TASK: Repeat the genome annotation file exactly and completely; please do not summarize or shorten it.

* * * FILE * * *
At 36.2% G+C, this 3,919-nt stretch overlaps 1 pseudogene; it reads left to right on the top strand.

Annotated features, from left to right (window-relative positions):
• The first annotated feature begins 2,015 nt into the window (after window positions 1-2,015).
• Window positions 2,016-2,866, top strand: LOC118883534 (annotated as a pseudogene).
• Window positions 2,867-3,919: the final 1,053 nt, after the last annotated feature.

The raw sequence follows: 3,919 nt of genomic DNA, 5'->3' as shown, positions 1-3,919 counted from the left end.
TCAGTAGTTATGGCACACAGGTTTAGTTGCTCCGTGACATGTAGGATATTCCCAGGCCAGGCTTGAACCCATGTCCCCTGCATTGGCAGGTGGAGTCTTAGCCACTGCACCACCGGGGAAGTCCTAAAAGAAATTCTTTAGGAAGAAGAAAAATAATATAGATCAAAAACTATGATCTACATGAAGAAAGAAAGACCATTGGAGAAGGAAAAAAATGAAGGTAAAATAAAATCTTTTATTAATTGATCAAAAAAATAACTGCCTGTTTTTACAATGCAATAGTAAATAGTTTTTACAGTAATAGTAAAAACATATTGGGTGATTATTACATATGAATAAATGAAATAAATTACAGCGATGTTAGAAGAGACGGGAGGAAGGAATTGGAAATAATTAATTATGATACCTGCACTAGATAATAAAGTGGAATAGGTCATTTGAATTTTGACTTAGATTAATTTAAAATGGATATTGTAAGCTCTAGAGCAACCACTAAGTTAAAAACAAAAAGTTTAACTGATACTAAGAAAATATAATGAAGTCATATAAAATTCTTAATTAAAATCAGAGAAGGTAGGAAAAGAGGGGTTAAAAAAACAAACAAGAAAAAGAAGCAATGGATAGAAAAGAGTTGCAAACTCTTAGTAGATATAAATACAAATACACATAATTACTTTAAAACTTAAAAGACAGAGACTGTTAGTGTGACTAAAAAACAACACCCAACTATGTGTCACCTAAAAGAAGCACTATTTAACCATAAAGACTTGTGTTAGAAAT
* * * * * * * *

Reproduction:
At 36.2% G+C, this 3,919-nt stretch overlaps 1 pseudogene; it reads left to right on the top strand.

Annotated features, from left to right (window-relative positions):
• The first annotated feature begins 2,015 nt into the window (after window positions 1-2,015).
• Window positions 2,016-2,866, top strand: LOC118883534 (annotated as a pseudogene).
• Window positions 2,867-3,919: the final 1,053 nt, after the last annotated feature.

The raw sequence follows: 3,919 nt of genomic DNA, 5'->3' as shown, positions 1-3,919 counted from the left end.
TCAGTAGTTATGGCACACAGGTTTAGTTGCTCCGTGACATGTAGGATATTCCCAGGCCAGGCTTGAACCCATGTCCCCTGCATTGGCAGGTGGAGTCTTAGCCACTGCACCACCGGGGAAGTCCTAAAAGAAATTCTTTAGGAAGAAGAAAAATAATATAGATCAAAAACTATGATCTACATGAAGAAAGAAAGACCATTGGAGAAGGAAAAAAATGAAGGTAAAATAAAATCTTTTATTAATTGATCAAAAAAATAACTGCCTGTTTTTACAATGCAATAGTAAATAGTTTTTACAGTAATAGTAAAAACATATTGGGTGATTATTACATATGAATAAATGAAATAAATTACAGCGATGTTAGAAGAGACGGGAGGAAGGAATTGGAAATAATTAATTATGATACCTGCACTAGATAATAAAGTGGAATAGGTCATTTGAATTTTGACTTAGATTAATTTAAAATGGATATTGTAAGCTCTAGAGCAACCACTAAGTTAAAAACAAAAAGTTTAACTGATACTAAGAAAATATAATGAAGTCATATAAAATTCTTAATTAAAATCAGAGAAGGTAGGAAAAGAGGGGTTAAAAAAACAAACAAGAAAAAGAAGCAATGGATAGAAAAGAGTTGCAAACTCTTAGTAGATATAAATACAAATACACATAATTACTTTAAAACTTAAAAGACAGAGACTGTTAGTGTGACTAAAAAACAACACCCAACTATGTGTCACCTAAAAGAAGCACTATTTAACCATAAAGACTTGTGTTAGAAAT